“Ring-necked Pheasant!” Terrye signaled.
As we looked, it rose up and flew from where it was foraging next to the drain – and into the Corrales bosque.
Twelve Central New Mexico Audubon Thursday Birders were walking through the new snow near the East Ella Road entrance to the bosque. A little further on, we spotted a Great Blue Heron cruise over the drain.
The snow had been coming down steadily as we huddled under the overhang outside of Little Anita’s waiting for the group to assemble and Rebecca, our trip leader, handed out maps showing our three stops for the morning. I almost turned back when the snow started accumulating along Paseo del Norte as I drove towards our meeting spot; however, it looked as if it was clear along the river, so I persevered. By time we started walking along the drain, the snow began to dissipate – and soon had stopped.
The birds were slow to come out. The most prevalent bird was Song Sparrow. Throughout the hour we explored the area, we spotted four different ones, with a variety of coloring. There was a pale-streaked one that appeared to be a southwestern sub-species, a dark-streaked eastern sub-species, and a juvenile eastern with fine streaks that resembled a Lincoln’s Sparrow. They skulked under the scraggly branches on the sloped bank leading to the water’s edge – where their streaking provided a perfect camouflage. They crept down the bank to get a drink
or take a bath.
Our target bird was a Winter Wren that had been spotted in this area during the prior Sunday’s Christmas Bird Count. We searched unsuccessfully for about a third of a mile, before turning back.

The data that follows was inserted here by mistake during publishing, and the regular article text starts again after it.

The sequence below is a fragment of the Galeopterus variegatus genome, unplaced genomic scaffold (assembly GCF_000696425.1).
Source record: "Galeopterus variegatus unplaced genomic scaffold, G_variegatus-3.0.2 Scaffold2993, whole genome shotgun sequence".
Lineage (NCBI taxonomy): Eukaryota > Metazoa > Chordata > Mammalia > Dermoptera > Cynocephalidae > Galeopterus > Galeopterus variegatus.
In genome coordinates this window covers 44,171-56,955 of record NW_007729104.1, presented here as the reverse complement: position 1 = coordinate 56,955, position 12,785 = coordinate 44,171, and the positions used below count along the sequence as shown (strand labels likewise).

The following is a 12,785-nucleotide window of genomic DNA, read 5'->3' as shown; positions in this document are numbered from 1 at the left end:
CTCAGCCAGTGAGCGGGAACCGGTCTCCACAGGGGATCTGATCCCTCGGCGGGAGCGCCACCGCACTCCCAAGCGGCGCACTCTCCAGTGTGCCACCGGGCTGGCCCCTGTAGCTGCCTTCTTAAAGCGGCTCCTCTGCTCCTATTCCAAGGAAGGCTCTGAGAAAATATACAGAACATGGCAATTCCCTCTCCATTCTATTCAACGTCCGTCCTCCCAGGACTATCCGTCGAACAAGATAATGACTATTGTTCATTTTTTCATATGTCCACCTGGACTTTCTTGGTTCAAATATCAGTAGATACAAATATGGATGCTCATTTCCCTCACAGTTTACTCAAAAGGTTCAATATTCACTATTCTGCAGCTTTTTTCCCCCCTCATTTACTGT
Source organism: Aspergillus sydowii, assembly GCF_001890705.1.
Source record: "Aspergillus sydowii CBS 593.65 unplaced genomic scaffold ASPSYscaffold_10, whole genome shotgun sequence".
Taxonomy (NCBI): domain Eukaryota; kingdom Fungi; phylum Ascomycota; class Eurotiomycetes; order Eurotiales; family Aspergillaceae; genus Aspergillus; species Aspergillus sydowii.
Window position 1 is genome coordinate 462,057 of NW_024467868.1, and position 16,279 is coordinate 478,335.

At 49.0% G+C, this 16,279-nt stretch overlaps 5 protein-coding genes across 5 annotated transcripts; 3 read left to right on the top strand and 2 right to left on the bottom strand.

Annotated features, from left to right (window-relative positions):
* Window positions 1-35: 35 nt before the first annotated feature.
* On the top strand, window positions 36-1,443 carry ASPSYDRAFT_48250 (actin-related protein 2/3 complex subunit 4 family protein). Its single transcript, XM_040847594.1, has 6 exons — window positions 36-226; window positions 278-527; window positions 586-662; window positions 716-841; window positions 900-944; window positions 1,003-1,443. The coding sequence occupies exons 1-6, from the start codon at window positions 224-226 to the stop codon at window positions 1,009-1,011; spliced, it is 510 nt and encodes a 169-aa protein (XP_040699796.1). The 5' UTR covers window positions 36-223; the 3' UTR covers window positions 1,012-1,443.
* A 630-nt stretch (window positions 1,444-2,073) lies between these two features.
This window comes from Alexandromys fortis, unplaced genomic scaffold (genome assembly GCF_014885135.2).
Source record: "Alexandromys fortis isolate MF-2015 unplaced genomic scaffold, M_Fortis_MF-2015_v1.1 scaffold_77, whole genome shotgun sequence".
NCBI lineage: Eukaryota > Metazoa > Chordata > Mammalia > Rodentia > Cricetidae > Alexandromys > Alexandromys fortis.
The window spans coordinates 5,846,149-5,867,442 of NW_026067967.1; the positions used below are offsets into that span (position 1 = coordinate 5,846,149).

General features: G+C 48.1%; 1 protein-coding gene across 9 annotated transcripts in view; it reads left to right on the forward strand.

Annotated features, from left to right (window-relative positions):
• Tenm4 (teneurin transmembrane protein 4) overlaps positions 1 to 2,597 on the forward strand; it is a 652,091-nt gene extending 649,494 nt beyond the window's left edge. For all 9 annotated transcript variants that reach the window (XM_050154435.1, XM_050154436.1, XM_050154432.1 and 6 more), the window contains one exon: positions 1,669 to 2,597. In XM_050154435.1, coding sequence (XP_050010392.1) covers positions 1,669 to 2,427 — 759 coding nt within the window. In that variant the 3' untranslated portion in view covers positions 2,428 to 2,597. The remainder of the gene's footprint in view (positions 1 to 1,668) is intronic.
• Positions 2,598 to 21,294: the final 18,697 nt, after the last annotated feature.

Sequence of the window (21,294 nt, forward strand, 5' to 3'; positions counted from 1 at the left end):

As we walked along, we flushed some Mallards and an American Coot. The rattle of a Belted Kingfisher attracted our attention, and we saw it sitting on a branch over the drain.
A flock of twelve Canada Geese honked as they flew south over the bosque.
Our next stop was the Romero Road entrance to the bosque – one of the featured spots in Birding Hot Spots of Central New Mexico.
It did not appear to have snowed this far north in Corrales and the road at the end was extremely muddy. A Northern Harrier flew just ahead of us as we found a place to park at the end of the road.
The clouds had lifted and the sun was coming out as we walked north along the drain. Our first bird was another kingfisher. “I think it is a male,” Rebecca said. Almost immediately, it took off and flew past us – rattling the entire time.
Some White-crowned Sparrows flitted about waist-high on the opposite bank and a couple of Dark-eyed (Oregon) Juncos called as they flew from tree to tree.
Our target bird for this location was a Swamp Sparrow – also seen on last Sunday’s CBC.
We flushed three birds that flew from our side of the drain to the other side. Two immediately disappeared into the underbrush. One paused – “Ruby-crowned Kinglet,” I announced.
“Why don’t you play the Swamp Sparrow song,” Rebecca asked me. Even though the app on my phone was not very loud, it seemed to do the trick. Before long, one popped up and perched on the top edge of some gnarled branches.
“That’s it,” stated Gary, who is familiar with them from the east. “Look at the chestnut color on its wings and back.”
As we headed back to the cars, we passed a small flock of White-crowned Sparrows. “There’s a White-throated in that flock,” Rebecca called, as we tried to re-find it.
Our third stop was on Rebecca’s CBC route – behind the Seventh Day Adventist compound. It was where she had seen a Western Screech Owl the last two years. Today, it was snuggled into its hole; however, we could peer at it through the scope as it opened one eye to keep a watch on us.
“There’s a Cooper’s Hawk in the top of the tree,” Joe signaled.
We wandered behind the boarded-up buildings were we heard, and then saw, a Northern (Red-shafted) Flicker and an American Robin.
A flock of small birds flushed from a fir tree. Only one landed where we could see it – a House Finch.
It had been a successful morning – and now it was time to go and enjoy pizza together. I was glad I had not let the early morning snow deter me.